1918 virus revisited

Published: Wednesday 31 March 1999

a frozen corpse and preserved samples from victims of the 1918 flu epidemic that killed up to 40 million people worldwide show the virus resembled the common swine flu. Tissue samples from three people who died in the epidemic have provided enough genetic material to allow researchers to sequence one key gene of the virus, said a team from the us Armed Forces Institute of Pathology.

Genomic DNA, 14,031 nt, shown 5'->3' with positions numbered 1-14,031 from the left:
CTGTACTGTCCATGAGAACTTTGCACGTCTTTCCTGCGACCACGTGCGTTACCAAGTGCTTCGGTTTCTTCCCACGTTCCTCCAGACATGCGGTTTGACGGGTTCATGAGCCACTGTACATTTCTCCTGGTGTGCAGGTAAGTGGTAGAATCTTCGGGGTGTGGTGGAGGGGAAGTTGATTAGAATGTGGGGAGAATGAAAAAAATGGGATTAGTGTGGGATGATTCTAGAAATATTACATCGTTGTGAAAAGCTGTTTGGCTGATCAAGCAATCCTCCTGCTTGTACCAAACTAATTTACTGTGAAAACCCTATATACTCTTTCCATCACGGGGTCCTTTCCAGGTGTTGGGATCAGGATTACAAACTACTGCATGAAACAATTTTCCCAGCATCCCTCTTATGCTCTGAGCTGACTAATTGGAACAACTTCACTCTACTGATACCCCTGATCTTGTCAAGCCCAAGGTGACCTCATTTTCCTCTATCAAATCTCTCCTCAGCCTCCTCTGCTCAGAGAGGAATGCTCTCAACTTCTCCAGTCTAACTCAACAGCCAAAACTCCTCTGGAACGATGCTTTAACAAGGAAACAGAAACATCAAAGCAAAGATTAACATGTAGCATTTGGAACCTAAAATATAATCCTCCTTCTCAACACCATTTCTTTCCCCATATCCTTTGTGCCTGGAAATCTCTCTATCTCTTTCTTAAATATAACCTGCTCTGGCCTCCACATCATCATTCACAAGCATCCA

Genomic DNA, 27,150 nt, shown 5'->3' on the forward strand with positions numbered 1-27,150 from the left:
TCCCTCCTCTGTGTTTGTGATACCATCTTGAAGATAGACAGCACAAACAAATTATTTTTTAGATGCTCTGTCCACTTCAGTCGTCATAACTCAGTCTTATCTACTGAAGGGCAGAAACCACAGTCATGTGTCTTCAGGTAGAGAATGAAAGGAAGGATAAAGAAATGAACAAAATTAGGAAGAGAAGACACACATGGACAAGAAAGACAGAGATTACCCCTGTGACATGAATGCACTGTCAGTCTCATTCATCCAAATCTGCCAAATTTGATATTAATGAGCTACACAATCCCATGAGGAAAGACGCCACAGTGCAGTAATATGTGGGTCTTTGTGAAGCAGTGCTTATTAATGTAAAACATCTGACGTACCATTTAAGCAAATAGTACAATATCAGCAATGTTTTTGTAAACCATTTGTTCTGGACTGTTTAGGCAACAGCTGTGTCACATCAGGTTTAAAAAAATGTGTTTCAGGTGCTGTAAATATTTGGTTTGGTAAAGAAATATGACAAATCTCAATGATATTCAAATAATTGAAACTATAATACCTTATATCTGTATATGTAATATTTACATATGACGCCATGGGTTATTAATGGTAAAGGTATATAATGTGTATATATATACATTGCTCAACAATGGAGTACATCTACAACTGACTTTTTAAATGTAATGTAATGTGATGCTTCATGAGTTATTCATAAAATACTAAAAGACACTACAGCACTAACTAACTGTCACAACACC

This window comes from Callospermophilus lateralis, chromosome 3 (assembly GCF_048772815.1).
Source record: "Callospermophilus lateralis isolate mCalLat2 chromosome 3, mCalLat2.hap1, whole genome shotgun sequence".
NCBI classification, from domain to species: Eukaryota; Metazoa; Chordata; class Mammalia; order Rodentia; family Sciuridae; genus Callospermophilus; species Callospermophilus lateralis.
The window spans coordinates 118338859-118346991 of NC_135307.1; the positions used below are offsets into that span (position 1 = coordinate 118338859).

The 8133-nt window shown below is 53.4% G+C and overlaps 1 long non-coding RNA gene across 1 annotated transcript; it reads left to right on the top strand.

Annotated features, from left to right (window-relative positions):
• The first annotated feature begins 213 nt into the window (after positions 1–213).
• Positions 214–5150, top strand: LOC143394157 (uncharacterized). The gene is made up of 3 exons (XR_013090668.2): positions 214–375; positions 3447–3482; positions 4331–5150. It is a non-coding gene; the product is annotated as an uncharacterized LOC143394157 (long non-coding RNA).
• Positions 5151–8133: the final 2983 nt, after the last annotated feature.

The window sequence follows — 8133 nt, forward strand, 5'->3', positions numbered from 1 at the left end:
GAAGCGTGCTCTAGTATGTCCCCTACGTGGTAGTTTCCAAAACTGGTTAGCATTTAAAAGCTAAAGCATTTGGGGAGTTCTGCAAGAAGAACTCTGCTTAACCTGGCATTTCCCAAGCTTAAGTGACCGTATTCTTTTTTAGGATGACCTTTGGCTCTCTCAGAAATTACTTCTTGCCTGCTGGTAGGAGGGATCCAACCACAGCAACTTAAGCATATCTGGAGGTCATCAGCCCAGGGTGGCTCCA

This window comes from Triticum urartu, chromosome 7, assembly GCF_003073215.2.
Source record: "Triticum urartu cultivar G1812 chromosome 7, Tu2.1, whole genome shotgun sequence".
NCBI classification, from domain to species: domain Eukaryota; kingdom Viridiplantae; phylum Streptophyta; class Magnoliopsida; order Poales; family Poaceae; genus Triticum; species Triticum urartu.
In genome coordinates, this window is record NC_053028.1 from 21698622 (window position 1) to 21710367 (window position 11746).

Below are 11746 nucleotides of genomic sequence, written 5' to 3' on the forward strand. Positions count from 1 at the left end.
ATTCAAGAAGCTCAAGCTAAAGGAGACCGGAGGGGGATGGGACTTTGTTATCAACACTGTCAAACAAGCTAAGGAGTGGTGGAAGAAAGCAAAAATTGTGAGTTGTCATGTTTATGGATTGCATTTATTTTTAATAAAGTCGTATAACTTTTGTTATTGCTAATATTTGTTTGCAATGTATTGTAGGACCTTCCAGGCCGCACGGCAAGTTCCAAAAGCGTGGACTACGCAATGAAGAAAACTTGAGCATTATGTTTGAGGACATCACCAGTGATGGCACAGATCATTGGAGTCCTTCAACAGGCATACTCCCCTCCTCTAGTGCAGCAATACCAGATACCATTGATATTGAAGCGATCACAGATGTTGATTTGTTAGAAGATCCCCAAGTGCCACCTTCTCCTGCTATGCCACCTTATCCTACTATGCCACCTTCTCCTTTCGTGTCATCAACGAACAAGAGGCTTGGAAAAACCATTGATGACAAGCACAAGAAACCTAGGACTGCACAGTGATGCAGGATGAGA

"The existing strain to which the 1918 sequence is most closely related is A/Sw/Iowa/30, the oldest classical swine flu strain," said Ann Reid and Jeffrey Taubenberger. Researchers have been eager to discover what made the 1918 strain of flu so different and deadly. The influenza pandemic of 1918 was exceptionally severe, killing 20 to 40 million people worldwide, with unusually high death rates among the young, said the team.

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